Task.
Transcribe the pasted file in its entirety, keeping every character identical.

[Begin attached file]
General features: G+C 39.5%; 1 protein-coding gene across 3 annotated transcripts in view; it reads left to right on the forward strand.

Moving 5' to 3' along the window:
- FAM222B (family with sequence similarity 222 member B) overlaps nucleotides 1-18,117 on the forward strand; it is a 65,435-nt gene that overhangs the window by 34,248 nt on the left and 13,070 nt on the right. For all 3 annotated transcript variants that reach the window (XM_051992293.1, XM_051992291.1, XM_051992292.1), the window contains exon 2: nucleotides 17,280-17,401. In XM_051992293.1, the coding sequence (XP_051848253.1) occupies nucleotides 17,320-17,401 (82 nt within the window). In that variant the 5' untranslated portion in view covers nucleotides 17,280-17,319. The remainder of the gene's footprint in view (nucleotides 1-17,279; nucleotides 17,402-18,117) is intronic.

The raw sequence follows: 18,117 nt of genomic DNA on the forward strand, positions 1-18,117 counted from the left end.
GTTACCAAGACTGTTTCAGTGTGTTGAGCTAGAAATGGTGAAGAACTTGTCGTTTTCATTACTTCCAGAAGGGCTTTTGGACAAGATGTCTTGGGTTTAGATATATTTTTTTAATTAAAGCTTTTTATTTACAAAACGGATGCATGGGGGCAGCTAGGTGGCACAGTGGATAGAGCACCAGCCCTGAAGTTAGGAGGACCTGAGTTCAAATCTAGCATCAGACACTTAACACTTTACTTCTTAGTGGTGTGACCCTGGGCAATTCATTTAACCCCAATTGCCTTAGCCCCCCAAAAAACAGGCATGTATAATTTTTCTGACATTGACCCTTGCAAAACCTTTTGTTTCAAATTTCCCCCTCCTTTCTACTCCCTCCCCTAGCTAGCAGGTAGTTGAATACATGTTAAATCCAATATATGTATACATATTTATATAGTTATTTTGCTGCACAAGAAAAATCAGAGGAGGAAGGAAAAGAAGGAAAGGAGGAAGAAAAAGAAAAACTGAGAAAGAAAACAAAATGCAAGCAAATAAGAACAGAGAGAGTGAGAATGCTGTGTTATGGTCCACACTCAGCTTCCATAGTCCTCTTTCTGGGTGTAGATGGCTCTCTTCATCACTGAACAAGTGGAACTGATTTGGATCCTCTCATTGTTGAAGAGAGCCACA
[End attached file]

General features: G+C 39.5%; 1 protein-coding gene across 3 annotated transcripts in view; it reads left to right on the forward strand.

Moving 5' to 3' along the window:
- FAM222B (family with sequence similarity 222 member B) overlaps nucleotides 1-18,117 on the forward strand; it is a 65,435-nt gene that overhangs the window by 34,248 nt on the left and 13,070 nt on the right. For all 3 annotated transcript variants that reach the window (XM_051992293.1, XM_051992291.1, XM_051992292.1), the window contains exon 2: nucleotides 17,280-17,401. In XM_051992293.1, the coding sequence (XP_051848253.1) occupies nucleotides 17,320-17,401 (82 nt within the window). In that variant the 5' untranslated portion in view covers nucleotides 17,280-17,319. The remainder of the gene's footprint in view (nucleotides 1-17,279; nucleotides 17,402-18,117) is intronic.

The raw sequence follows: 18,117 nt of genomic DNA on the forward strand, positions 1-18,117 counted from the left end.
GTTACCAAGACTGTTTCAGTGTGTTGAGCTAGAAATGGTGAAGAACTTGTCGTTTTCATTACTTCCAGAAGGGCTTTTGGACAAGATGTCTTGGGTTTAGATATATTTTTTTAATTAAAGCTTTTTATTTACAAAACGGATGCATGGGGGCAGCTAGGTGGCACAGTGGATAGAGCACCAGCCCTGAAGTTAGGAGGACCTGAGTTCAAATCTAGCATCAGACACTTAACACTTTACTTCTTAGTGGTGTGACCCTGGGCAATTCATTTAACCCCAATTGCCTTAGCCCCCCAAAAAACAGGCATGTATAATTTTTCTGACATTGACCCTTGCAAAACCTTTTGTTTCAAATTTCCCCCTCCTTTCTACTCCCTCCCCTAGCTAGCAGGTAGTTGAATACATGTTAAATCCAATATATGTATACATATTTATATAGTTATTTTGCTGCACAAGAAAAATCAGAGGAGGAAGGAAAAGAAGGAAAGGAGGAAGAAAAAGAAAAACTGAGAAAGAAAACAAAATGCAAGCAAATAAGAACAGAGAGAGTGAGAATGCTGTGTTATGGTCCACACTCAGCTTCCATAGTCCTCTTTCTGGGTGTAGATGGCTCTCTTCATCACTGAACAAGTGGAACTGATTTGGATCCTCTCATTGTTGAAGAGAGCCACA